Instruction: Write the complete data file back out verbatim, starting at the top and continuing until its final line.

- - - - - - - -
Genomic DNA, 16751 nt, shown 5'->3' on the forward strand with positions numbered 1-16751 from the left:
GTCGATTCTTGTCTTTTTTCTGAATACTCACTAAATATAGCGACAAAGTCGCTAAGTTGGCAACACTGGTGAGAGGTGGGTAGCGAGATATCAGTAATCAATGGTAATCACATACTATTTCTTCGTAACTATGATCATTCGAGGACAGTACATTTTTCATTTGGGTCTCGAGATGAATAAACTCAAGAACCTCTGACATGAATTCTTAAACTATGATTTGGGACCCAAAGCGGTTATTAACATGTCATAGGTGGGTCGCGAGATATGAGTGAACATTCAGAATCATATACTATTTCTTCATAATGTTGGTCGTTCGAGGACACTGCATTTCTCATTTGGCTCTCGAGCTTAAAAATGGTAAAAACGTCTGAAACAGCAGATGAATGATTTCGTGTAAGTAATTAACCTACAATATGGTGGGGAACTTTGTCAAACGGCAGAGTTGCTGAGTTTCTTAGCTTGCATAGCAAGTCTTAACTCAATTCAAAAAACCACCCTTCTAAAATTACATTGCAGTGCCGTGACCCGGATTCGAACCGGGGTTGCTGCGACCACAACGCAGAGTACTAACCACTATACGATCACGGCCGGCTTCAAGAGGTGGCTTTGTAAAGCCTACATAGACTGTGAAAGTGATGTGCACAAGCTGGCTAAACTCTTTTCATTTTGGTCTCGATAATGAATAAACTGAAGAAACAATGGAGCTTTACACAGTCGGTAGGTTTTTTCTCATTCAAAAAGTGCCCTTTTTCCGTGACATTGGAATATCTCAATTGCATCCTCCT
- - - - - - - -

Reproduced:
Genomic DNA, 16751 nt, shown 5'->3' on the forward strand with positions numbered 1-16751 from the left:
GTCGATTCTTGTCTTTTTTCTGAATACTCACTAAATATAGCGACAAAGTCGCTAAGTTGGCAACACTGGTGAGAGGTGGGTAGCGAGATATCAGTAATCAATGGTAATCACATACTATTTCTTCGTAACTATGATCATTCGAGGACAGTACATTTTTCATTTGGGTCTCGAGATGAATAAACTCAAGAACCTCTGACATGAATTCTTAAACTATGATTTGGGACCCAAAGCGGTTATTAACATGTCATAGGTGGGTCGCGAGATATGAGTGAACATTCAGAATCATATACTATTTCTTCATAATGTTGGTCGTTCGAGGACACTGCATTTCTCATTTGGCTCTCGAGCTTAAAAATGGTAAAAACGTCTGAAACAGCAGATGAATGATTTCGTGTAAGTAATTAACCTACAATATGGTGGGGAACTTTGTCAAACGGCAGAGTTGCTGAGTTTCTTAGCTTGCATAGCAAGTCTTAACTCAATTCAAAAAACCACCCTTCTAAAATTACATTGCAGTGCCGTGACCCGGATTCGAACCGGGGTTGCTGCGACCACAACGCAGAGTACTAACCACTATACGATCACGGCCGGCTTCAAGAGGTGGCTTTGTAAAGCCTACATAGACTGTGAAAGTGATGTGCACAAGCTGGCTAAACTCTTTTCATTTTGGTCTCGATAATGAATAAACTGAAGAAACAATGGAGCTTTACACAGTCGGTAGGTTTTTTCTCATTCAAAAAGTGCCCTTTTTCCGTGACATTGGAATATCTCAATTGCATCCTCCT